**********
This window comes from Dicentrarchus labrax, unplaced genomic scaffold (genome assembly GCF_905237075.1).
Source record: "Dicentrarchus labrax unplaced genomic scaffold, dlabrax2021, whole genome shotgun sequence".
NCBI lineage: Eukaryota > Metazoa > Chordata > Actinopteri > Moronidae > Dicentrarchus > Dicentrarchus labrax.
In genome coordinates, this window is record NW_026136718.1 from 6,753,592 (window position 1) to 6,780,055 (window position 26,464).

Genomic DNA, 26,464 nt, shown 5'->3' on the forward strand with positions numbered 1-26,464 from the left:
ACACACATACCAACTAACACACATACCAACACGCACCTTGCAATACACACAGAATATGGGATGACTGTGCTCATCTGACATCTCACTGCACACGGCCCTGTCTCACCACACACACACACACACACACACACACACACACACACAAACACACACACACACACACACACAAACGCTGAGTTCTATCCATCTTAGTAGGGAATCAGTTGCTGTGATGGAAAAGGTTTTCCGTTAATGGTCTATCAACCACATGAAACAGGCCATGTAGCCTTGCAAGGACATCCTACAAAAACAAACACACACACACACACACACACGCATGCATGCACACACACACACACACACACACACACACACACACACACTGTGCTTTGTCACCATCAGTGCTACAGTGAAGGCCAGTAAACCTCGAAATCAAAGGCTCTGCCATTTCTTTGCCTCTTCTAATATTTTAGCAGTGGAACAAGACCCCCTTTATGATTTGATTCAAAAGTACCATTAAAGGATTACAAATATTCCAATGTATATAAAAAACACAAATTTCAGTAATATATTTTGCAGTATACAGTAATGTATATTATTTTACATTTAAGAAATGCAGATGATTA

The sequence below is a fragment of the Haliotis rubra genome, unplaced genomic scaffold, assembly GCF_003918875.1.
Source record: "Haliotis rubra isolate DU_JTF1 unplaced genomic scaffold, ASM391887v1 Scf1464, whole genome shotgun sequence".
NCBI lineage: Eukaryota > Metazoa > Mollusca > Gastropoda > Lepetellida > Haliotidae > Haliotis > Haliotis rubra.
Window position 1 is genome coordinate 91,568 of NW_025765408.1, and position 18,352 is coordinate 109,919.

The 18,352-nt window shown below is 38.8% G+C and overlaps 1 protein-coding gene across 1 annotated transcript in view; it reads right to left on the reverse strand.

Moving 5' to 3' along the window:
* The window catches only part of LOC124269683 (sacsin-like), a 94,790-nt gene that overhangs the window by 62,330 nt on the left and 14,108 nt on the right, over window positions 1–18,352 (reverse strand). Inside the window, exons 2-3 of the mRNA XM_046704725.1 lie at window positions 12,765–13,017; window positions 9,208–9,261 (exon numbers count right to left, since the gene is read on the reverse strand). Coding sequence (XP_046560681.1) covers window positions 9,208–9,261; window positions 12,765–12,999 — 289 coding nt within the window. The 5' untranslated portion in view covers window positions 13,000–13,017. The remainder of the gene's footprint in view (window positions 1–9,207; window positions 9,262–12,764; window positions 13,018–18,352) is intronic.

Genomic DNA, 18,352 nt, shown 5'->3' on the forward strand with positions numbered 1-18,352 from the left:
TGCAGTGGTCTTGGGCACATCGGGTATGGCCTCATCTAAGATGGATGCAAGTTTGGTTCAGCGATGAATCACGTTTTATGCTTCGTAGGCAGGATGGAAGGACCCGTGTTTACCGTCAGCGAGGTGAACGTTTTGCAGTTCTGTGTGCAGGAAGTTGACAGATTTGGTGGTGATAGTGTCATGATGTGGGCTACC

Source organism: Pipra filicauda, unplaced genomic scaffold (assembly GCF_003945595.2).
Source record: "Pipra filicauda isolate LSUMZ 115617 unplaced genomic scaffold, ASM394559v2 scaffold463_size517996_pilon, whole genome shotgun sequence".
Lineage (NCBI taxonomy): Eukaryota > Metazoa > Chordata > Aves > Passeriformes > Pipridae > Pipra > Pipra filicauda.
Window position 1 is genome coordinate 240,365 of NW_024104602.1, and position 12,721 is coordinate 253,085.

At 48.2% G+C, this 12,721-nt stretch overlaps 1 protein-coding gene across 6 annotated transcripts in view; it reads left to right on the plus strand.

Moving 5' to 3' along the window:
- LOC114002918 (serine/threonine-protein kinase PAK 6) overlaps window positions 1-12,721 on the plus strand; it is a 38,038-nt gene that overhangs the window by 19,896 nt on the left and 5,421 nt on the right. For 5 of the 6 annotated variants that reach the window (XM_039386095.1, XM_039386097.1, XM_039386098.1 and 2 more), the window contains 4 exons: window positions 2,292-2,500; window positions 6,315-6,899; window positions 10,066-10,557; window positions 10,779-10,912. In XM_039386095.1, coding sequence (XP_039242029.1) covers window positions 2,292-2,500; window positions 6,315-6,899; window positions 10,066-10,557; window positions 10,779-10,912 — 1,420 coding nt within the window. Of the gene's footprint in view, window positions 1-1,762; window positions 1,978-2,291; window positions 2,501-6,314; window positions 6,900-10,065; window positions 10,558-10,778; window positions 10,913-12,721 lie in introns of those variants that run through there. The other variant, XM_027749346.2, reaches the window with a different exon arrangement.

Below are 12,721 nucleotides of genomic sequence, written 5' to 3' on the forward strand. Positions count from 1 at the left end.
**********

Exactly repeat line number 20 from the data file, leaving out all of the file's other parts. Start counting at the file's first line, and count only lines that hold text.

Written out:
At 48.2% G+C, this 12,721-nt stretch overlaps 1 protein-coding gene across 6 annotated transcripts in view; it reads left to right on the plus strand.